This is illustrated in FIG. 2, which shows solid state sensors 18, 20, 22, and 24 grouped together to form a larger sensor assembly. Each solid state sensor respectively includes a radiation detector region 18a, 20a, 22a, and 24a, and a blind non detector region. 18b, 20b, 22b, and 24b. Detector regions 18a, 20a, 22a, and 24a include two dimensional arrays of individual detectors 18c, 20c, 22c, and 24c, respectively. Solid state detectors may be of any semiconductor which is capable of directly detecting X-rays. Suitable semiconductors are germanium, cadmium sulfide/selenium, etc.
Blind non detector regions 28 and 30 are formed by segments of blind border regions 18b, 20b, 22b, and 24b. Thus, an X-ray image would be imperfectly detected by sensors 18, 20, 22, and 24 and would have non detected portions thereof missing in the electrical image produced by the sensors. Thus, because the region of greatest diagnostic interest in the X-ray image may be excluded, such a sensor assembly is impractical. According to the present invention, a large solid state X-ray sensor assembly includes a plurality of contiguous smaller solid state X-ray sensors having additional solid state X-ray sensors overlying the blind non detector regions 28 and 30. Thus, an entire large X-ray image is detected without missing image regions. As shown in FIG. 3, elongated sensors 32 and 34 have detector regions which are dimensioned to fill in blind regions 28 and 30. In FIG. 4, elongated solid state sensor 32 overlies the blind region 30 of the sensor assembly of FIG. 2 and elongated solid state sensor 34 overlies blind region 28 of the sensor assembly of FIG. 2.
Thus, in the embodiment shown in FIG. 4, a continuous X-ray detection region is formed from the composite detector regions of solid state sensors 18, 20, 22, and 24 and elongated sensors 32 and 34.
Referring now to FIG. 5, there is shown another embodiment of the present invention. As shown, solid state sensors 36 and 38 include two-dimensional arrays of solid state X-ray detectors 36a and 38a. Sensor 39 having a one dimensional array of X-ray detectors 40 overlies the blind region 42 formed by blind non detector border regions 36b and 38b of detectors 36 and 38 respectively.
Referring now to FIGS. 6 and 7, there is shown another embodiment of the present invention. As shown in FIG. 6, X-ray source 10' directs X-rays through object 12' to form an X-ray image which is detected by solid state X-ray sensor assembly 14' of the type shown in FIG. 4. Assembly 14' includes solid state sensors 20', 18', 22', and 24' which are formed into a large solid state X-ray sensor assembly. Assembly 14' includes elongated sensors 32' and 34' which overlie the blind regions formed by the non detecting borders of sensors 18', 20', 22', and 24' (See FIG. 4). As depicted in FIG. 6, sensors 18', 20', 22', and 24' are coplanar and located at a distance D3 from X-ray source 10'. sensor 34' is located at a distance D2 from X-ray source 10', and sensor 32' is located at a distance D1 from X-ray source 10'. In order to equalize the sensitivity of the X-ray detectors which are located at different distances from X-ray source 10', according to another embodiment of the present invention, the size of X-ray detectors increases as the distance of the detector from the X-ray source increases. Thus, as shown in FIG. 7, the size S1 of a detector of sensor 32' is less than the size S2 of an X-ray detector of sensor 34' which is less than the size S3 of an X-ray detector of sensors 18', 20', 22', and 24'.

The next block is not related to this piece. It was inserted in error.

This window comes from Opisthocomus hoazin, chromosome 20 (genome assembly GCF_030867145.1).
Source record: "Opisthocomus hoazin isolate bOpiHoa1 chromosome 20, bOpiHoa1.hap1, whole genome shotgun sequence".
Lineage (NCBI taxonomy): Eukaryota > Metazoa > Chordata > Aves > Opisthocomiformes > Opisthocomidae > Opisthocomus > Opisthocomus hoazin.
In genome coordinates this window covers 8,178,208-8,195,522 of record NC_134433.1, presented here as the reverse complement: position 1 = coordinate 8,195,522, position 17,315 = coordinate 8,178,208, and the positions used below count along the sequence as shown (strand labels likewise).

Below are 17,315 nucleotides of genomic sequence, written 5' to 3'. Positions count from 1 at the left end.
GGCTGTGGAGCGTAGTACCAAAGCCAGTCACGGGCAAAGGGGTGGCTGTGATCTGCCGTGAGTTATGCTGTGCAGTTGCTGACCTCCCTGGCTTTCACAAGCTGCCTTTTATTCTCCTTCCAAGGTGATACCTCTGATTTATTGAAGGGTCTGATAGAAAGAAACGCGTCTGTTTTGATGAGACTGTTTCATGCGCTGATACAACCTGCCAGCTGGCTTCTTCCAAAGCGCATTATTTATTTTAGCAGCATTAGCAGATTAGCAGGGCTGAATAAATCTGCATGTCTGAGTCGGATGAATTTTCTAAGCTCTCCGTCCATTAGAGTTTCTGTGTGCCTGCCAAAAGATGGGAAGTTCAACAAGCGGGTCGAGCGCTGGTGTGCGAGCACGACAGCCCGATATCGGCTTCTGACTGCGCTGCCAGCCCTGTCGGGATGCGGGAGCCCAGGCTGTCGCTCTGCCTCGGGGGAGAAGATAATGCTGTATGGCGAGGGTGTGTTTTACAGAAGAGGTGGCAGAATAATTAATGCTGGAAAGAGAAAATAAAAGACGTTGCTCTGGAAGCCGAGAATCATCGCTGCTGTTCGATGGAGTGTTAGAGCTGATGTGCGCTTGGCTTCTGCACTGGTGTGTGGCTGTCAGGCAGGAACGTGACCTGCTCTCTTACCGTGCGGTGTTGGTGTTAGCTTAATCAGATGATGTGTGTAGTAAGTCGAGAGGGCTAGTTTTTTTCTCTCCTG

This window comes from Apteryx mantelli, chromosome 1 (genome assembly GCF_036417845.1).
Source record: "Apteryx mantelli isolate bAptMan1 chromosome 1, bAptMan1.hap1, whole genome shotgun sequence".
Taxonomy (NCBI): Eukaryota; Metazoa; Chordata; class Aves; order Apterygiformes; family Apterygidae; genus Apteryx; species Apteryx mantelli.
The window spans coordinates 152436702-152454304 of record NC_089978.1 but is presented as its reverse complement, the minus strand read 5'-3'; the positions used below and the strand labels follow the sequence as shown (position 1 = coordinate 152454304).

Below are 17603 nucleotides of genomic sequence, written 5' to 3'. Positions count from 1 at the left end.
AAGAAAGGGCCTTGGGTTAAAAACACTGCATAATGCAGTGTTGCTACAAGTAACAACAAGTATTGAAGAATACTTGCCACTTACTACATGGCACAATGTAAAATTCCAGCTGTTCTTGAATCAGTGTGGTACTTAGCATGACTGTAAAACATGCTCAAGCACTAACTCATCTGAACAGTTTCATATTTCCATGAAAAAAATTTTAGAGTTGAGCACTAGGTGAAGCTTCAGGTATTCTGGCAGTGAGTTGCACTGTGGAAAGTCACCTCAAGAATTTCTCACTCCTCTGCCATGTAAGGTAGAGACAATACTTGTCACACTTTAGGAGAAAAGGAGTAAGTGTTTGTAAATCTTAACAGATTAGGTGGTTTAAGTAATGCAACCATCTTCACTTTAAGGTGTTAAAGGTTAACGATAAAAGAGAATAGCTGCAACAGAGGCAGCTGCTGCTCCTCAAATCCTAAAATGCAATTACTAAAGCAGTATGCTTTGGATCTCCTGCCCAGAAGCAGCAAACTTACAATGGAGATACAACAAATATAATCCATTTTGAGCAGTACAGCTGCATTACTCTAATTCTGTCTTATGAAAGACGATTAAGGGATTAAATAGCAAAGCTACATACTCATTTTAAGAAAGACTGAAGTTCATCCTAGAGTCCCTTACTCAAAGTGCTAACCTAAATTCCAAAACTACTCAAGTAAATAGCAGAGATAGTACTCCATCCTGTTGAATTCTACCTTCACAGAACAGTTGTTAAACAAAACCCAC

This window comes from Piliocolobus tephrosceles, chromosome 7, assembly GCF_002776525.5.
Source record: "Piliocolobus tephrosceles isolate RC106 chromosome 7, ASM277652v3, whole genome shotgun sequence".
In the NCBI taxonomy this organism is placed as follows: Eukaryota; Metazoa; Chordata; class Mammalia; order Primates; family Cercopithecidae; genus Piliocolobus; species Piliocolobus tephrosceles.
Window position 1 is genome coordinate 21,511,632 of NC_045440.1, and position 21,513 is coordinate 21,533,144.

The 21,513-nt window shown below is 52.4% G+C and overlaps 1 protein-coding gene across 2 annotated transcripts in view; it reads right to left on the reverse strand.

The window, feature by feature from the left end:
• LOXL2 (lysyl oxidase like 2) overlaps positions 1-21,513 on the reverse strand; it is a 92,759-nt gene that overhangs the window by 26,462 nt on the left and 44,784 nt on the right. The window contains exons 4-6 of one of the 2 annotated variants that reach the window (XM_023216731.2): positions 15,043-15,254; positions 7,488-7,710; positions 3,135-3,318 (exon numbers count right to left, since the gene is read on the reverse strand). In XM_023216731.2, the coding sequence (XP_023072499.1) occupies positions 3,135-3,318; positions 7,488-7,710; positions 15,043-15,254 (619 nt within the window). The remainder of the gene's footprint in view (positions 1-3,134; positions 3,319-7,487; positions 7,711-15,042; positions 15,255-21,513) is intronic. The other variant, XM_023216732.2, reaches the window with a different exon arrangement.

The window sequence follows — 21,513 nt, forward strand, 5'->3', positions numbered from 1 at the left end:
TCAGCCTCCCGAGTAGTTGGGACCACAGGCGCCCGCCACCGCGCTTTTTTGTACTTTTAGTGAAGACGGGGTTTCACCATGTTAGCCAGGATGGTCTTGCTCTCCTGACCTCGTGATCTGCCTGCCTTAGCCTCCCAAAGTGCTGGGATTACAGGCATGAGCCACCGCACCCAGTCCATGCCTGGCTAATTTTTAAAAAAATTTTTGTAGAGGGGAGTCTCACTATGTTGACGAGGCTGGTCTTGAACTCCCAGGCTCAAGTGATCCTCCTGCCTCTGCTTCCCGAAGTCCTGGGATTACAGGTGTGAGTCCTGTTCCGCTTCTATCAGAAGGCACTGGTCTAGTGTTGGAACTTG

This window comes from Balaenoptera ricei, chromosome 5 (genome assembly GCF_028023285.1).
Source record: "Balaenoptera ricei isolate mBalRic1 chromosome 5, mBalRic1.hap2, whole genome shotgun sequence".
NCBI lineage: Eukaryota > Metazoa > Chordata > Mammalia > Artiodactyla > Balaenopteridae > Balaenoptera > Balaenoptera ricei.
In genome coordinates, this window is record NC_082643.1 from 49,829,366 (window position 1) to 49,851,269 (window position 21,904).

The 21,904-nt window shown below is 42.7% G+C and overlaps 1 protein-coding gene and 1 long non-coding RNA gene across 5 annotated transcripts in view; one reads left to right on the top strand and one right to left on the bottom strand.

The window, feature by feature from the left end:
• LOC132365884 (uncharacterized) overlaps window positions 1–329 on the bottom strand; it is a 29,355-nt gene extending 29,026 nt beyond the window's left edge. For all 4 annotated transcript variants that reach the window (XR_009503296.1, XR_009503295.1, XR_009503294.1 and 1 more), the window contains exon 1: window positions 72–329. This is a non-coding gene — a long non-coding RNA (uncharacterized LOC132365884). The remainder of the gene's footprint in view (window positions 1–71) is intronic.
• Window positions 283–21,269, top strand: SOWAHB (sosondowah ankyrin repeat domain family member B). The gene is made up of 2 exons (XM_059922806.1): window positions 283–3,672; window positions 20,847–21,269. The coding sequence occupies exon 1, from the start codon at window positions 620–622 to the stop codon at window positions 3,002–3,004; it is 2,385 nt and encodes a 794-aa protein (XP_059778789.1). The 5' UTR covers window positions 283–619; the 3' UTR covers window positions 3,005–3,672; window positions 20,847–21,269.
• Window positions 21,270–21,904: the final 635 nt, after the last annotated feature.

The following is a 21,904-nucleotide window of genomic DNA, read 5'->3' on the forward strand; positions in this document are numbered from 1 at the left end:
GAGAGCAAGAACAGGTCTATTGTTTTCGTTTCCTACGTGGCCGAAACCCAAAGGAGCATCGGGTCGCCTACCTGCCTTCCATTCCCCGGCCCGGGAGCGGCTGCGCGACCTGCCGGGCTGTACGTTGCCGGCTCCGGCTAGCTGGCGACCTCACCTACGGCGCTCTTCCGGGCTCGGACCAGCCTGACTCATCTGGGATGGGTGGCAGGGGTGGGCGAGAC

Although specific embodiments of the present invention have been described and shown herein, it will be understood that variations and modifications of thereof are within the knowledge of one skilled in the art. Thus, a large solid state X-ray sensor assembly may include any number of number of corresponding overlying sensor arrays to effect a continuous X-ray detector array. Moreover, the embodiments of the invention described above may be configured to sense radiation images other than X-ray images. Thus, sensor assemblies according to the invention may sense radiation images in the ultraviolet, visible and infrared regions, in the alpha, beta and gamma regions etc.
The invention has been described in detail with particular reference to a preferred embodiments thereof. But it will be understood that variations and modifications can be effected within the scope and spirit of the invention.
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|U.S. Classification||250/370.09, 257/E27.146, 250/208.1, 250/370.08|
|International Classification||G01T1/24, A61B6/03, H01L27/146|
|Cooperative Classification||G01T1/24, A61B6/032, H01L27/14676|
|European Classification||A61B6/03B, G01T1/24|
|Nov 28, 1990||AS||Assignment|
Owner name: EASTMAN KODAK COMPANY, ROCHESTER, NEW YORK A CORP.
Free format text: ASSIGNMENT OF ASSIGNORS INTEREST.;ASSIGNOR:JAGIELINSKI, TOMASZ M.;REEL/FRAME:005526/0869
Effective date: 19901120
|Aug 14, 1995||FPAY||Fee payment|
Year of fee payment: 4
|Oct 4, 1999||FPAY||Fee payment|
Year of fee payment: 8
|Sep 26, 2003||FPAY||Fee payment|
Year of fee payment: 12
|Jul 27, 2007||AS||Assignment|
|Mar 7, 2008||AS||Assignment|
Owner name: CARESTREAM HEALTH, INC.,NEW YORK
Free format text: ASSIGNMENT OF ASSIGNORS INTEREST;ASSIGNOR:EASTMAN KODAK COMPANY;REEL/FRAME:020741/0126
Effective date: 20070501
Owner name: CARESTREAM HEALTH, INC.,NEW YORK
Free format text: ASSIGNMENT OF ASSIGNORS INTEREST;ASSIGNOR:EASTMAN KODAK COMPANY;REEL/FRAME:020756/0500
Effective date: 20070501
|Apr 4, 2011||AS||Assignment|
Owner name: CARESTREAM HEALTH, INC., NEW YORK
Free format text: RELEASE OF SECURITY INTEREST IN INTELLECTUAL PROPERTY (FIRST LIEN);ASSIGNOR:CREDIT SUISSE AG, CAYMAN ISLANDS BRANCH;REEL/FRAME:026069/0012